The Voice of the Bell by Diane Munier
Diane Munier is a tearcher and member of St. Andrew’s Presbyterian Church in Ottawa.
May 31st, 2015
Wellington Street, Ottawa
“Can you see anything? Are they coming yet?”
Elizabeth, our church administrator, and I squinted up the street.
Standing at the open church door, gripping the bell rope, we were ready to ring our bell and cheer the Truth and Reconciliation marchers on their way.
Where were they?
Six thousand strong, in a huge demonstration to move forward together from their painful past, the marchers were due to parade right in front of our church. They were walking the 4.5 kilometres from Gatineau to Ottawa City Hall, and we were set to ring our bell, letting them hear loudly and clearly that we supported them.
A cyclist raced up and pointed: “You won’t believe it! Thousands are marching and they’ll be here in 15 minutes!”
He dashed back to look again.
“Can you hear anything? Are those drums?”
No, not yet.
A motorcycle policeman swerved up in front.
“You folks aren’t letting out now, are you? That might be tricky”
“No, no – we’re going to ring our church bell, we’re letting the marchers know we’re with them.”
“You are? That’s great!” He beamed at us, and roared off.
“Go and look again – as soon as they pass the Archives, we’ll start pulling!”
“Wait…wait….I hear something – I hear the drums!
Now we see them. At last!
“Here they come! Here they come!”
And with three great strong pulls, our bell sang out, echoing down the street, pulling the marchers towards us.
“They’re here! They’re here!”
The drums were leading the way, the bells pealing and pulling and the drums thumping the counterpoint.
They were right in front now – row upon row upon row upon row of marchers.
Aboriginal and non-aboriginal, with hundreds of residential school survivors, families, supporters, friends, all walking shoulder to shoulder.
Haida, Nootka, Dene, Cree, Blackfoot, Anishinaabe, Mohawk, Algonquin, Six Nation, Inuit, Innu, Micmac: dozens of tribes and groups marching side by side. Little children, young people, mothers and fathers, grandparents – all marching together. People in wheelchairs, people in walkers, people with banners and flags and photos and eagle feathers. People in glorious native dress, people in jeans – and so many in red t-shirts with “I am a Residential School Survivor” on the front.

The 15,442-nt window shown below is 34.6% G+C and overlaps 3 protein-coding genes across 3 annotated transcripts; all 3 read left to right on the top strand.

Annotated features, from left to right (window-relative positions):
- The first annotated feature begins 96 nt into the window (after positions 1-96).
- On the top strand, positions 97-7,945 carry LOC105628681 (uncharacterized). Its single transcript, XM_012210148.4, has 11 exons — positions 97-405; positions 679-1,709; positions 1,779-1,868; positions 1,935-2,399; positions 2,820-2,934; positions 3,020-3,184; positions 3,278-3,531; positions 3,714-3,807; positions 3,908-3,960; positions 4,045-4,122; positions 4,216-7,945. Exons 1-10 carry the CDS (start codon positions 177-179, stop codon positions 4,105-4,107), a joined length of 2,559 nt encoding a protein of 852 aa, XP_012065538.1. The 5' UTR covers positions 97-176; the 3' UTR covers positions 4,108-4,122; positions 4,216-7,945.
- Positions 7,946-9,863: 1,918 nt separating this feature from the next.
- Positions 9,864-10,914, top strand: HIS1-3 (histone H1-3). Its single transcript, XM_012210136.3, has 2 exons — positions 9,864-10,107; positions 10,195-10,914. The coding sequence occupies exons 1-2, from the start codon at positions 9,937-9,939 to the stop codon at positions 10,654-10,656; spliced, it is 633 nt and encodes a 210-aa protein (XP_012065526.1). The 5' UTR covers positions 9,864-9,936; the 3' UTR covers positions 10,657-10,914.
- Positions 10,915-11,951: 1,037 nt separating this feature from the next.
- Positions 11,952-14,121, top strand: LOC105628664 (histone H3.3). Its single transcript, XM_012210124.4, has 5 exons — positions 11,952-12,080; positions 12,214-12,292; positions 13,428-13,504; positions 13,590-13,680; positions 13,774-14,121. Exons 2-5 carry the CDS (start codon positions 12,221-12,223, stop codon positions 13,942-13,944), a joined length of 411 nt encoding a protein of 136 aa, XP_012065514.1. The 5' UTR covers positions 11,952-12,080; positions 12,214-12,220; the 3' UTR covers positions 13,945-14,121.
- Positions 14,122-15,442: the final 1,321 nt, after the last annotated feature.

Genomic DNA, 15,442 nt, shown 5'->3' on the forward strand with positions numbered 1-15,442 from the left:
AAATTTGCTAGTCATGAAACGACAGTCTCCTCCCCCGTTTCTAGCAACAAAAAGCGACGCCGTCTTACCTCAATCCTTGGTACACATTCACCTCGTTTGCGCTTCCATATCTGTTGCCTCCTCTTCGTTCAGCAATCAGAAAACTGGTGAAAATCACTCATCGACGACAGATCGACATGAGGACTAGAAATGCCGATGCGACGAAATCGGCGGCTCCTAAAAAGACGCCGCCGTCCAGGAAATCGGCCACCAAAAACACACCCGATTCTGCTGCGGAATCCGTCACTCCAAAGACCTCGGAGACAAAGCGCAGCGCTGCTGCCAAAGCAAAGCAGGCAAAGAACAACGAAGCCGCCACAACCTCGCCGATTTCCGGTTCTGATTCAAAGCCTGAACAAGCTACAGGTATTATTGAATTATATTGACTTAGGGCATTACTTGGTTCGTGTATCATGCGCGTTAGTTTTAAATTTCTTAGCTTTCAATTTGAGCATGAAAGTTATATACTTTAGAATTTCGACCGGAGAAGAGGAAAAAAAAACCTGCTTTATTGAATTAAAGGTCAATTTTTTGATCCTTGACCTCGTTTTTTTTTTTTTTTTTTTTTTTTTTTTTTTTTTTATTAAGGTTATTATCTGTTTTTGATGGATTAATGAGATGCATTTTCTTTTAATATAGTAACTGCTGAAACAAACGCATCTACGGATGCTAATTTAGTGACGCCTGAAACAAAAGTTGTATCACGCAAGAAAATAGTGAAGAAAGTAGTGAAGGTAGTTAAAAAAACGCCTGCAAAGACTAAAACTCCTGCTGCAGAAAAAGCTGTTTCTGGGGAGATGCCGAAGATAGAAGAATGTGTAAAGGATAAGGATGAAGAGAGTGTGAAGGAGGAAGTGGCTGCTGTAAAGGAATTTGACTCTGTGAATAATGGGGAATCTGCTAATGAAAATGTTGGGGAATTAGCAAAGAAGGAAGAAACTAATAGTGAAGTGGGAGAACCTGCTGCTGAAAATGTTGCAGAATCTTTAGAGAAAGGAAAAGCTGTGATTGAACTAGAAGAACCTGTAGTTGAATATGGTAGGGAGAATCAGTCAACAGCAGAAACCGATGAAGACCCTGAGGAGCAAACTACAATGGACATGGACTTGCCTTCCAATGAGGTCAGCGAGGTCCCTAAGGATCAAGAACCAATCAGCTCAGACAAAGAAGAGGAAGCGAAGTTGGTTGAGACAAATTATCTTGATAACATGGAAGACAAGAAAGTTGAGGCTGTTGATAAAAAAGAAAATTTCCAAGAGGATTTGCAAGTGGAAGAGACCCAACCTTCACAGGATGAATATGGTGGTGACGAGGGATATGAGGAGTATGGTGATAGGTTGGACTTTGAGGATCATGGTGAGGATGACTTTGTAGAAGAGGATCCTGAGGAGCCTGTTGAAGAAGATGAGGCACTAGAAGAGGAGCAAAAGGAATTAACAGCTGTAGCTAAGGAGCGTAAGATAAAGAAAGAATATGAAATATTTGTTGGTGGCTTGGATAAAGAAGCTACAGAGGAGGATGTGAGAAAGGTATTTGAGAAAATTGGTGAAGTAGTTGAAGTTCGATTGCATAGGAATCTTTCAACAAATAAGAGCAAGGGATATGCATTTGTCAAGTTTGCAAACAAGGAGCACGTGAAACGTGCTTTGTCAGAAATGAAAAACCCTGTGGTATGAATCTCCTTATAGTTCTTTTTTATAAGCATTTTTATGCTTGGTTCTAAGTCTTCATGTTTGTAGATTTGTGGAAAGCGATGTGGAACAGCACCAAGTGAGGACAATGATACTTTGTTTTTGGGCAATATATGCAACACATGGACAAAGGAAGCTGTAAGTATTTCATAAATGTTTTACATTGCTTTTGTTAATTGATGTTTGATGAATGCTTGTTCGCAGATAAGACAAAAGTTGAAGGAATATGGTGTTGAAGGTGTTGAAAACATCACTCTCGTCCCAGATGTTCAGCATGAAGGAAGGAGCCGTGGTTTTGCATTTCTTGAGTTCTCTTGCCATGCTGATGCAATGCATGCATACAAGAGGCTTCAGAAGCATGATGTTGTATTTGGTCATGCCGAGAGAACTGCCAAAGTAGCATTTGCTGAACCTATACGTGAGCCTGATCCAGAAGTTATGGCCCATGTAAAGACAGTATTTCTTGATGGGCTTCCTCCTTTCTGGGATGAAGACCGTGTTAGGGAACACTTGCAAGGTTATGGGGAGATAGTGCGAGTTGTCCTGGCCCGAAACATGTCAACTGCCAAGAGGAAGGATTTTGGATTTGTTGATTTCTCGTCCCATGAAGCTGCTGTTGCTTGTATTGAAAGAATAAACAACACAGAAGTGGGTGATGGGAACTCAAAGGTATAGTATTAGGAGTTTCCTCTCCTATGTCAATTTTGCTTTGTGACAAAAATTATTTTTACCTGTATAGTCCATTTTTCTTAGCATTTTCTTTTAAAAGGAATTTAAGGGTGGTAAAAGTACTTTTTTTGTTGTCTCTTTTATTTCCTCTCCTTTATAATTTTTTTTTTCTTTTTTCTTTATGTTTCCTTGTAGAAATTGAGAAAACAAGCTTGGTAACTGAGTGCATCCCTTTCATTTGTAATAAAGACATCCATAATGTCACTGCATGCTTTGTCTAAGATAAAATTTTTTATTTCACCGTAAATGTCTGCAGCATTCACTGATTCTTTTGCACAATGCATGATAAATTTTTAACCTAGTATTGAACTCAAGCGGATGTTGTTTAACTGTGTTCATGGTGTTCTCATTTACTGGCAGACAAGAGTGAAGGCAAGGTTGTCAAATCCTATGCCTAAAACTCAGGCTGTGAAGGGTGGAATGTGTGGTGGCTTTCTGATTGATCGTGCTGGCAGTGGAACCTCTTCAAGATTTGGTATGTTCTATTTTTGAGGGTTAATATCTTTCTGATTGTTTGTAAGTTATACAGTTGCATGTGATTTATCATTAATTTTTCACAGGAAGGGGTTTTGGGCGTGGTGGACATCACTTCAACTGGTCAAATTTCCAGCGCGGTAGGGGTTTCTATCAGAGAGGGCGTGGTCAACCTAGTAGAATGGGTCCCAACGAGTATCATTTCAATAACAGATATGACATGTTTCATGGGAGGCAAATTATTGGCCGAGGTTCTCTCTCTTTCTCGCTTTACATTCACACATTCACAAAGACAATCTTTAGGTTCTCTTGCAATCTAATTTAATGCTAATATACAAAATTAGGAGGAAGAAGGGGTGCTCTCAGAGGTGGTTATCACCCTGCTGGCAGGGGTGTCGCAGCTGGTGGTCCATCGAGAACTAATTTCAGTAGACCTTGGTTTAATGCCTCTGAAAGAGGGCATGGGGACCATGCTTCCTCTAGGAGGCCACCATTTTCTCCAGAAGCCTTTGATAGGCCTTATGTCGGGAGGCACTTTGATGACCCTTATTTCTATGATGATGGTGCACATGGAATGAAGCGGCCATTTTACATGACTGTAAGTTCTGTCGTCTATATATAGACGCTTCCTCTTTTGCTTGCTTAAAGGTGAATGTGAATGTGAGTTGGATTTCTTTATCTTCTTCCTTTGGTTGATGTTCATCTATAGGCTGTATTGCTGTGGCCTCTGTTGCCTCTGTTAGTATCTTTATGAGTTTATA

“We’re ringing the bell for you, brothers!
We’re ringing our bell for you!
For you, for you, for you!”
Peter, our custodian, stood high on the steps and waved and shouted over and over and over:
“For you, brothers, for you – we’re ringing our bell for you!”
The marchers stared, waved and shouted back: “Thank you, thank you! Thank you!”
A few “broke ranks” and ran up the church steps, clasping our hands, hugging us, thanking us.”
“This means so much to us– thank you for ringing!”
“Here,” a woman wearing a red survivor t-shirt handed me a small pouch of tobacco. “Thank you so much for doing this. I want you to have this.”
Two young aboriginal men bounded up the steps with their cameras:
“We must record this! This means so much to us! Keep pulling!”
A man with a child on his shoulder blew us a kiss: “Thank you for ringing!”
A chief, his eagle feather headdress brushing the ground, turned and saluted us.
The bell pealed and pealed and the drums pounded and thumped – and still the people came. And came. And came.
An elderly Inuit woman, supported by two younger women – her daughters perhaps – slowly mounted our steps.
“I am a survivor” she said, looking at me steadily. “May I ring the bell with you?” Wordlessly, I handed her the bell rope and let her ring by herself.
She pulled seven, eight times, then handed the rope back.
“That was wonderful,” she smiled. A blessing for me. “Thank you for doing this for us.”
We had been ringing non-stop for half an hour.
Gradually, the crowds thinned and the marchers disappeared up Wellington Street, past Parliament Hill and out of sight.
Now, our bell was silent.
Peter stood exhausted and hoarse.
Elizabeth was weeping.
I was too full to speak.
What had happened here?
These marchers were thanking us?
Grateful to us?
We who had been part of an appalling colonial history of neglect and abuse – they were thanking us?
What, then, had our bell said to the marchers?
“You are marching to hope.
You are marching to a new beginning.
And we are with you.”